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vasylbabiy
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» Bilingualism and Translation: Cognitive Constraints on Comprehension of Specialized Texts
By vasylbabiy | Published 01/9/2015 | Translation Theory | Recommendation:
Bilingualism can only be seen as an initial stage in translator’s profession. Although multilingual speakers do often have necessary expertise in specific domains, the cognitive challenges they face are due to the lack of academic knowledge of the languages, absence of cultural competences, differences in mental dictionary, and specificity of cognitive and psychological processes in their brains versus those of trained translators’. Also, translation requires continual practice and discipline. Unfortunately, not all bilinguals inherently possess these qualities; however, not all clients understand this.
» Machine Translation of Poetry
By vasylbabiy | Published 01/13/2015 | Translation Theory | Recommendation:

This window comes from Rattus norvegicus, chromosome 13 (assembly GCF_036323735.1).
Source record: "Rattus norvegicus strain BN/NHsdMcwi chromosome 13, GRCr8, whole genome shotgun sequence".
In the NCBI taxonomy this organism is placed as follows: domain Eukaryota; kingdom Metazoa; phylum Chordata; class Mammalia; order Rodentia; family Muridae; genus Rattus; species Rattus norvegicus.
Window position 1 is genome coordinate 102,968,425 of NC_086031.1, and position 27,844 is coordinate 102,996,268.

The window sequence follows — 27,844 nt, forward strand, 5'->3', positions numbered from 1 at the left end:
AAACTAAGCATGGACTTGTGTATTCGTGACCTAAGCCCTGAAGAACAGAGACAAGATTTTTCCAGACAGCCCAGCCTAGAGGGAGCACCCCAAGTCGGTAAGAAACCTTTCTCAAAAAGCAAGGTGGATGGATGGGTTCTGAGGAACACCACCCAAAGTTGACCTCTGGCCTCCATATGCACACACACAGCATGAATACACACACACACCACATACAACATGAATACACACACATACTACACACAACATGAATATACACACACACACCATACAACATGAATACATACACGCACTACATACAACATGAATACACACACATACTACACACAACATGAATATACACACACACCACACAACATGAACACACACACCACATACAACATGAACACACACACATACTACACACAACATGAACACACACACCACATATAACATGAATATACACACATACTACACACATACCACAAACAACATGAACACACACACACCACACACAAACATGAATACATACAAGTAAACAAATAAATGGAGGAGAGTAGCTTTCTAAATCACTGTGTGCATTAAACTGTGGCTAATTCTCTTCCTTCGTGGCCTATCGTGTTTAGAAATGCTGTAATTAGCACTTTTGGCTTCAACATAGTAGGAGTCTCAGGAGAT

Machine translation of poetry seems to be very possible now and it is a real option for minority languages. Richard Richens points out that “if a Georgian speaker wishes to appreciate the imagery of Welsh poetry, machine translation might be well prove to be the ideal approach” (Madsen, 2009). It is true that the output of machine translation often sounds gibberish and incoherent but this should not hinder or stop research in the field. Google’s attempts to generate and translate poems might be rewarded within the next five or ten years, just like the attempts of those computer programmers who designed the first chess programs that beat a human player in 1950s. What needs to be kept in mind, however, is that the translation of poetry is a creative art that requires from a translator to follow certain rules as well incurs subjective involvement when comparing the translated text with its original. Although many computer programs are now well-suited for the translation of simple iambic lines with one- or two-syllable words, the machines still have a long way to go in order to simulate human understanding and intuition. Translating Russian poetry, for example, where rhyme and meter are dominant elements, computer programs are always pulling between form and content, and as a result, often have to compromise semantic accuracy, word choice and order, lexical levels, etc. Of course, only the human translator can be a true mediator between the author and the reader in expressing emotions of poems; however, machine is not necessarily required to produce an exact copy of the original. It can produce a “fake” of the original: a fake poem lacks any criminality provided that it stays as close to the source text as possible and has a similar emotional impact on the target reader.  
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